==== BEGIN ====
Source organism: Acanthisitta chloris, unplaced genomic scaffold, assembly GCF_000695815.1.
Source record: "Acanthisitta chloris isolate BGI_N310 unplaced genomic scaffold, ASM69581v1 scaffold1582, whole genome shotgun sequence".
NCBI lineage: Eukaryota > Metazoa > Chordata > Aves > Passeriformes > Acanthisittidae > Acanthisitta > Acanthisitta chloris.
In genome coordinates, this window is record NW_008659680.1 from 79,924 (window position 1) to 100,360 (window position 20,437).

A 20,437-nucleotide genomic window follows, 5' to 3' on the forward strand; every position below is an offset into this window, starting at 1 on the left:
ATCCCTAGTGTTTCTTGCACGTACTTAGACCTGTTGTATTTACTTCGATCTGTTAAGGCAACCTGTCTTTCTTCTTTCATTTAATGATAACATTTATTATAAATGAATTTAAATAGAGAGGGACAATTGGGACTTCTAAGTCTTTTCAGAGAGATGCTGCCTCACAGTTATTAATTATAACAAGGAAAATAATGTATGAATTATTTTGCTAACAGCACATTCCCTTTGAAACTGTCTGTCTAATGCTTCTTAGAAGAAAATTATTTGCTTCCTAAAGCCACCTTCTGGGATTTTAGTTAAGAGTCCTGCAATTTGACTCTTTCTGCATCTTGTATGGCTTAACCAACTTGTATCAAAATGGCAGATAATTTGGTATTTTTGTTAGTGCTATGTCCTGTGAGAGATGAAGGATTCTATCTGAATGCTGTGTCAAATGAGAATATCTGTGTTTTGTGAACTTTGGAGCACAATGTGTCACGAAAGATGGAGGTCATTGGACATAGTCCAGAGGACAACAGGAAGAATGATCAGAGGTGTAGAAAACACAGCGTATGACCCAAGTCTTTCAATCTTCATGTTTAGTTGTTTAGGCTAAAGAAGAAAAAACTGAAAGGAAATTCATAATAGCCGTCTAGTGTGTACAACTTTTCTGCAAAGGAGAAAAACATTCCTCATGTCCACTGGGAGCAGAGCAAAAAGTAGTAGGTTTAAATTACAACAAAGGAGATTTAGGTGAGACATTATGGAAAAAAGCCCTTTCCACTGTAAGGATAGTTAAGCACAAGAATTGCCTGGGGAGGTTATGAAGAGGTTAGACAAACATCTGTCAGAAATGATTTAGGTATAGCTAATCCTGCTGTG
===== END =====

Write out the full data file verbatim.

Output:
Source organism: Acanthisitta chloris, unplaced genomic scaffold, assembly GCF_000695815.1.
Source record: "Acanthisitta chloris isolate BGI_N310 unplaced genomic scaffold, ASM69581v1 scaffold1582, whole genome shotgun sequence".
NCBI lineage: Eukaryota > Metazoa > Chordata > Aves > Passeriformes > Acanthisittidae > Acanthisitta > Acanthisitta chloris.
In genome coordinates, this window is record NW_008659680.1 from 79,924 (window position 1) to 100,360 (window position 20,437).

A 20,437-nucleotide genomic window follows, 5' to 3' on the forward strand; every position below is an offset into this window, starting at 1 on the left:
ATCCCTAGTGTTTCTTGCACGTACTTAGACCTGTTGTATTTACTTCGATCTGTTAAGGCAACCTGTCTTTCTTCTTTCATTTAATGATAACATTTATTATAAATGAATTTAAATAGAGAGGGACAATTGGGACTTCTAAGTCTTTTCAGAGAGATGCTGCCTCACAGTTATTAATTATAACAAGGAAAATAATGTATGAATTATTTTGCTAACAGCACATTCCCTTTGAAACTGTCTGTCTAATGCTTCTTAGAAGAAAATTATTTGCTTCCTAAAGCCACCTTCTGGGATTTTAGTTAAGAGTCCTGCAATTTGACTCTTTCTGCATCTTGTATGGCTTAACCAACTTGTATCAAAATGGCAGATAATTTGGTATTTTTGTTAGTGCTATGTCCTGTGAGAGATGAAGGATTCTATCTGAATGCTGTGTCAAATGAGAATATCTGTGTTTTGTGAACTTTGGAGCACAATGTGTCACGAAAGATGGAGGTCATTGGACATAGTCCAGAGGACAACAGGAAGAATGATCAGAGGTGTAGAAAACACAGCGTATGACCCAAGTCTTTCAATCTTCATGTTTAGTTGTTTAGGCTAAAGAAGAAAAAACTGAAAGGAAATTCATAATAGCCGTCTAGTGTGTACAACTTTTCTGCAAAGGAGAAAAACATTCCTCATGTCCACTGGGAGCAGAGCAAAAAGTAGTAGGTTTAAATTACAACAAAGGAGATTTAGGTGAGACATTATGGAAAAAAGCCCTTTCCACTGTAAGGATAGTTAAGCACAAGAATTGCCTGGGGAGGTTATGAAGAGGTTAGACAAACATCTGTCAGAAATGATTTAGGTATAGCTAATCCTGCTGTG